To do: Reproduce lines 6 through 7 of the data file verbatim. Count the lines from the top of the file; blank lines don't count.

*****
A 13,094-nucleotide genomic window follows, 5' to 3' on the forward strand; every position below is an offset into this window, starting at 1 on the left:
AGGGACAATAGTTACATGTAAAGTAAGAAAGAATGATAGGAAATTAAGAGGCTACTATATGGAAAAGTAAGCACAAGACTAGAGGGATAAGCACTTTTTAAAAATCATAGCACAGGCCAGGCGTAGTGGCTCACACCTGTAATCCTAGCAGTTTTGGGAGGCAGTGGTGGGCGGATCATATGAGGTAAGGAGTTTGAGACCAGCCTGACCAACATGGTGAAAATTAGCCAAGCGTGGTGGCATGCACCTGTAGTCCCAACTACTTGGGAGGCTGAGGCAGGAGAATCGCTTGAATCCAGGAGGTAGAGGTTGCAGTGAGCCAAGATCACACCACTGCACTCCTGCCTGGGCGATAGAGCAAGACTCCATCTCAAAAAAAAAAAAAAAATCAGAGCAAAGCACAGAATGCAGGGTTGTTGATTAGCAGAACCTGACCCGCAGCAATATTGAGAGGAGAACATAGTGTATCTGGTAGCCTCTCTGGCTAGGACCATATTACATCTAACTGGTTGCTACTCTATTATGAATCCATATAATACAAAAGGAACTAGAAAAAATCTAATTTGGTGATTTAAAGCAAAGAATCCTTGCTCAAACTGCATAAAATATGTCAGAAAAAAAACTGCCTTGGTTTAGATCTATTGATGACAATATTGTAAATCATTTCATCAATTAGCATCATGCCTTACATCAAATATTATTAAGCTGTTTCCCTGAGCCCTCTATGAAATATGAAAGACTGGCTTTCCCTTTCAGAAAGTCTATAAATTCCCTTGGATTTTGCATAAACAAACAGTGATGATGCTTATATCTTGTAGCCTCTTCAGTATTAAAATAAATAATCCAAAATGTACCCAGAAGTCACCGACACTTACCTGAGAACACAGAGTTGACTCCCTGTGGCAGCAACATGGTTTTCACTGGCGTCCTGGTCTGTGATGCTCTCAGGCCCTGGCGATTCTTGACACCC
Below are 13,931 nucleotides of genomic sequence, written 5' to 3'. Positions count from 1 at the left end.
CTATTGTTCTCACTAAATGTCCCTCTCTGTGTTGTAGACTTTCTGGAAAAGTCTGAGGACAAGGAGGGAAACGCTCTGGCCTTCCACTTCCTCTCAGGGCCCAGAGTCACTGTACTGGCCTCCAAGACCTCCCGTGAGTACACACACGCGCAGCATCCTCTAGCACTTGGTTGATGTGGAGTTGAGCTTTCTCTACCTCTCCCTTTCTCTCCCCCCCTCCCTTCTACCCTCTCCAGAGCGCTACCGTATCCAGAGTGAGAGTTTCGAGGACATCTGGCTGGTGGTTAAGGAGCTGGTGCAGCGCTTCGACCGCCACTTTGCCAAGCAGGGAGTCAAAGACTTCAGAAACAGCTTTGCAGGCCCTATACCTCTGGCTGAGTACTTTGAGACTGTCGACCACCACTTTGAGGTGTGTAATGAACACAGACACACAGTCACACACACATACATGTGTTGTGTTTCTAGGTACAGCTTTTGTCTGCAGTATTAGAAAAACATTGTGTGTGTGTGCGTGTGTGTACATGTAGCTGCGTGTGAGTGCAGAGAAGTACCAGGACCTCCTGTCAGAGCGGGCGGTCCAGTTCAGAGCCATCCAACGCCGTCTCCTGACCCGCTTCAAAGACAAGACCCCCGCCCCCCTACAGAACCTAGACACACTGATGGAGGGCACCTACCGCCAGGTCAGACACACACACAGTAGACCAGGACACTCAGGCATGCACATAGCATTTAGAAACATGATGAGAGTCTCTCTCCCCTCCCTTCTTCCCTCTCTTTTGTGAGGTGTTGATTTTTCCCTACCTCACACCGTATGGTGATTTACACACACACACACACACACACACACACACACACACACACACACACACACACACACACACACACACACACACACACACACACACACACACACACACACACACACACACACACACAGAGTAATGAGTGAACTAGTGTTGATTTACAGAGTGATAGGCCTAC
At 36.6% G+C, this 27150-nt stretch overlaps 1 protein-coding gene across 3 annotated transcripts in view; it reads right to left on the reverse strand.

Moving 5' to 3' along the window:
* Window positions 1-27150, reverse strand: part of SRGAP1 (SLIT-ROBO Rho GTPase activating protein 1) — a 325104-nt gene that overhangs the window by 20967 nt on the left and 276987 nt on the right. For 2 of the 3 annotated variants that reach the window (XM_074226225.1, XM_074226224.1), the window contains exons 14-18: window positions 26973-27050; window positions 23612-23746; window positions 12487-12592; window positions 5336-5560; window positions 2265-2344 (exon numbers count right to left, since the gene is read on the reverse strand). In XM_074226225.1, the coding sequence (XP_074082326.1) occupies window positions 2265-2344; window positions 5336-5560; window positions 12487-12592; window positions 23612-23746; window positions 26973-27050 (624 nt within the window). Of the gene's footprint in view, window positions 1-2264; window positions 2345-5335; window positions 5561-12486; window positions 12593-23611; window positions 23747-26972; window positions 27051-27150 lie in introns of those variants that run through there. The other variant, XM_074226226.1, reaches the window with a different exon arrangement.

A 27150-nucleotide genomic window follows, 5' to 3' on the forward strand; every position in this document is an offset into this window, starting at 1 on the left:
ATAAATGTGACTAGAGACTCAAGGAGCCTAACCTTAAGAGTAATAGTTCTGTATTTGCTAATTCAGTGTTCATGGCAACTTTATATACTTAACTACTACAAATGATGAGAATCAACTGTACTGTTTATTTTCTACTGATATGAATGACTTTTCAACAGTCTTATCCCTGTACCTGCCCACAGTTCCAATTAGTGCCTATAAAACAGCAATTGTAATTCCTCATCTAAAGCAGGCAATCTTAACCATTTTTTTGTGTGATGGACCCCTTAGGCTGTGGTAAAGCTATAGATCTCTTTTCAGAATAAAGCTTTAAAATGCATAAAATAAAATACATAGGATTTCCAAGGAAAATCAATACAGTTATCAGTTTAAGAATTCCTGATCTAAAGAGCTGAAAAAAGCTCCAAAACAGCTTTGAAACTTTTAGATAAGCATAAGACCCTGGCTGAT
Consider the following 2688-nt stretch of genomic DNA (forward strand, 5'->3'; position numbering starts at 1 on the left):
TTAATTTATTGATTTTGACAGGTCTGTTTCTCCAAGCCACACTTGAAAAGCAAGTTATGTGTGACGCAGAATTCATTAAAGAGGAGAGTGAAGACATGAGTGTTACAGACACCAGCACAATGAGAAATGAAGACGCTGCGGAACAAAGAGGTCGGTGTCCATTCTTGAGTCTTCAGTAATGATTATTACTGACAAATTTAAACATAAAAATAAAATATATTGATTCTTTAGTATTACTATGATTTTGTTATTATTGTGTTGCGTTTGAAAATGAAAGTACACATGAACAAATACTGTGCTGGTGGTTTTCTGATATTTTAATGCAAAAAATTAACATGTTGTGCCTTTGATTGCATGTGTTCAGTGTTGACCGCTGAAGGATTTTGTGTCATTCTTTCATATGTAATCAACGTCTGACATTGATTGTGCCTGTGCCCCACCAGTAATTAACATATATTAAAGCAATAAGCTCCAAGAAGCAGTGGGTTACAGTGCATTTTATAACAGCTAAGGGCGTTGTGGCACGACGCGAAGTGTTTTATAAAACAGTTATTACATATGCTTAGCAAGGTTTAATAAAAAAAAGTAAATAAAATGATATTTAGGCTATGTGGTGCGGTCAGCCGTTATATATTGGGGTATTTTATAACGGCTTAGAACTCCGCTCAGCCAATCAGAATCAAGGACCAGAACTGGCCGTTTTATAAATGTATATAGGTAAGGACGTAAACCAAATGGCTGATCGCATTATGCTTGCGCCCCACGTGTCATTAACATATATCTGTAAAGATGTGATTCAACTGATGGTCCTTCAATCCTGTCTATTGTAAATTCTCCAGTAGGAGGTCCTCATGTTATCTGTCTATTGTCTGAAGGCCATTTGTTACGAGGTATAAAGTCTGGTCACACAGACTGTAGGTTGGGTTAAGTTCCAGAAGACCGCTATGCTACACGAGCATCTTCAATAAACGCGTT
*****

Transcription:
Moving 5' to 3' along the window:
* Window positions 1-27150, reverse strand: part of SRGAP1 (SLIT-ROBO Rho GTPase activating protein 1) — a 325104-nt gene that overhangs the window by 20967 nt on the left and 276987 nt on the right. For 2 of the 3 annotated variants that reach the window (XM_074226225.1, XM_074226224.1), the window contains exons 14-18: window positions 26973-27050; window positions 23612-23746; window positions 12487-12592; window positions 5336-5560; window positions 2265-2344 (exon numbers count right to left, since the gene is read on the reverse strand). In XM_074226225.1, the coding sequence (XP_074082326.1) occupies window positions 2265-2344; window positions 5336-5560; window positions 12487-12592; window positions 23612-23746; window positions 26973-27050 (624 nt within the window). Of the gene's footprint in view, window positions 1-2264; window positions 2345-5335; window positions 5561-12486; window positions 12593-23611; window positions 23747-26972; window positions 27051-27150 lie in introns of those variants that run through there. The other variant, XM_074226226.1, reaches the window with a different exon arrangement.